Four Lines – A Rail Rapid Transit System for Kerala

Kerala has 1050 km of railway route line. The main trunk line on Kerala’s railway map runs from up its northern extreme straight down to its southern tip. This line is fully doubled and electrified, except for a set of 100-km and 32-km portions somewhere down the middle. Now, as we have seen, the state’s railway operations are in a shambles. More often than not, this bottleneck is accused to be the reason for this, and it is thought that everything will be solved and trains will run smoothly and seamlessly once the doubling of this line is fully complete. Again, as we have seen before, this is a very common fallacy. Trains in Kerala will continue to run as slow and late as they do now even after all the railway lines in the state are fully doubled. The double line would remove only one of the many problems plaguing railway operations in the state (crossings) while all other problems hampering the speed and operations of trains in the state will continue to exist. These include line saturation, track quality, signalling, rake quality, station capacity and so on. However, at the core of all railway operational problems in the state lies a very basic flaw. This flaw is in how railway operations in Kerala and in extension, the entire country, is structured.

This problem of “the flaw” we are dealing with in this chapter, though talks about only Kerala, is a pan-India phenomenon. This flaw is mostly the reason behind all the shortcomigs of Indian Railway operations. It is also the reason behind reserved coaches of long-distance trains are besieged by day commuters among others.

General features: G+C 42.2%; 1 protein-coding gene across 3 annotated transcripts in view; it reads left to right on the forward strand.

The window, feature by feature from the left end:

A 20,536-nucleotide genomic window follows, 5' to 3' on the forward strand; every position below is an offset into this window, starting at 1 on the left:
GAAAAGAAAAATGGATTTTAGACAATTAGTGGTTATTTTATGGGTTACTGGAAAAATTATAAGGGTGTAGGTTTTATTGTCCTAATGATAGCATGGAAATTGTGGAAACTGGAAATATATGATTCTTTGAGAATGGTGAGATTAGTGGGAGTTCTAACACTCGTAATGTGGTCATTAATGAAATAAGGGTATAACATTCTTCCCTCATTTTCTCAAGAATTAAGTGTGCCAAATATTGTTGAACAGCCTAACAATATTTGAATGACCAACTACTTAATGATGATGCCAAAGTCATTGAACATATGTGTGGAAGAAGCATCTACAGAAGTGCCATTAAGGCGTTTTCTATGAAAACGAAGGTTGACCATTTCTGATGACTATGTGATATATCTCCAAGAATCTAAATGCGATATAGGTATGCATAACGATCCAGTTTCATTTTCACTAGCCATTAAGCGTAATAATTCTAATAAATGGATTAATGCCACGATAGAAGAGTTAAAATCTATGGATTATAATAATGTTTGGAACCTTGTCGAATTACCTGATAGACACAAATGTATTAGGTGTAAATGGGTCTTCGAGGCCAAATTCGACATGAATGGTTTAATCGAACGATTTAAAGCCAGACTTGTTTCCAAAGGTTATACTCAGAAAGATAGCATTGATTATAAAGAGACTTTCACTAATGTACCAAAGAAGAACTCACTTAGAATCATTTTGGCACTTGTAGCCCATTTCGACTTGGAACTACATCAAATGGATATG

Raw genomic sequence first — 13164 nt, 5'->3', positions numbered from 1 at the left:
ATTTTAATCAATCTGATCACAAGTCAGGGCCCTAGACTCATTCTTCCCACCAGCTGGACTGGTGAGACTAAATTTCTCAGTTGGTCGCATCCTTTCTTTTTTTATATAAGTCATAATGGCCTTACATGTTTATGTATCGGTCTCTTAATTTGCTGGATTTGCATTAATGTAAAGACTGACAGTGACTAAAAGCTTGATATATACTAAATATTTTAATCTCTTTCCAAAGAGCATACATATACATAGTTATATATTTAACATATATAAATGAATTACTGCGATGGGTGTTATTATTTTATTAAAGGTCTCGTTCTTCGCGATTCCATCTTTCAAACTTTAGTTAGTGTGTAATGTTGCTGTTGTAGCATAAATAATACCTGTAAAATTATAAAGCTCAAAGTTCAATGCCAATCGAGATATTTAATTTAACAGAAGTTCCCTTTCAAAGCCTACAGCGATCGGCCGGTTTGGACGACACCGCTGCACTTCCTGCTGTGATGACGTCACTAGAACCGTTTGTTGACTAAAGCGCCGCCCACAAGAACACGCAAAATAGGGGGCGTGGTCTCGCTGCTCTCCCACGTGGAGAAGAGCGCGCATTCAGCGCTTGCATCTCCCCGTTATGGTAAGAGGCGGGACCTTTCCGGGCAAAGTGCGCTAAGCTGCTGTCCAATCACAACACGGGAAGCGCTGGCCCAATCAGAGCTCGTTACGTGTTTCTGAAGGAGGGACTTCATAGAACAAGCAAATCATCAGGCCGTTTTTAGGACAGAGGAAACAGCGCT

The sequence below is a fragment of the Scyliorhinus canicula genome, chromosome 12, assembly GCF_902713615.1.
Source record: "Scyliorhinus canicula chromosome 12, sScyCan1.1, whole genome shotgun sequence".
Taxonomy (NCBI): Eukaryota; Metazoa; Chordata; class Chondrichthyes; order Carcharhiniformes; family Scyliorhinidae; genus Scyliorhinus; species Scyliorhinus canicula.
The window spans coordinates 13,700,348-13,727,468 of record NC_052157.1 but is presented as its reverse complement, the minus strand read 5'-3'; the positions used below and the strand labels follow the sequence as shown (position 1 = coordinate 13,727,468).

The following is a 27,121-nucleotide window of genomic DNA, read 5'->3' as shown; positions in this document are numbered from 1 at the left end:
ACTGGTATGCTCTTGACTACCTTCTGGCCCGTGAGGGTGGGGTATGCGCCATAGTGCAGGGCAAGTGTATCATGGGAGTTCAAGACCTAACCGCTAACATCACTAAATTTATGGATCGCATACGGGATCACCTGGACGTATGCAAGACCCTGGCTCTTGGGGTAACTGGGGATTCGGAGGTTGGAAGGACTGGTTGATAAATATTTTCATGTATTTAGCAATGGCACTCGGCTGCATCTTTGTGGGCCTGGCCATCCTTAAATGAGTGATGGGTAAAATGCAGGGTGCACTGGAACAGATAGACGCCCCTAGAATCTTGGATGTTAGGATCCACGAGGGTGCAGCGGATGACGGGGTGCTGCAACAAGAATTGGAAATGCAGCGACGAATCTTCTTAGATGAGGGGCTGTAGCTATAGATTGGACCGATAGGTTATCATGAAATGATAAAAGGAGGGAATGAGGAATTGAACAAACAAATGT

Kerala is notorious for even prestigious long-distance trains having to stop at every other station in the state. For instance, the mighty Kerala Express stops 15 times in some 350 km it runs in Kerala. Average speeds of trains hover around 40 kph. Various passenger associations and people’s representatives still keep demanding more stoppages, no matter what Rajdhani it may bes (it stops 7 times in under 600 km in Kerala!). In addition, a very peculiar situation exists in Kerala especially in the Thiruvananthapuram division. Local passenger trains are given precedence over most or all express trains including superfasts and Jan Shatabdis, sometimes even over the lone Rajdhani, as a matter of policy. Express trains are only rarely allowed to overtake passenger trains, and even if they do, a passenger train may never be overtaken more than once during it’s run (on the other hand, expresses overtake other expresses regularly). This is because of people travelling in local passenger trains get quite angry if express trains overtake them, to put it mildly. Express trains hence end up trailing passenger trains stop-by-stop and are always made to wait for passenger trains for crossings. The result is delays. But does all this happen?

The Fault in our Railway Operations Stars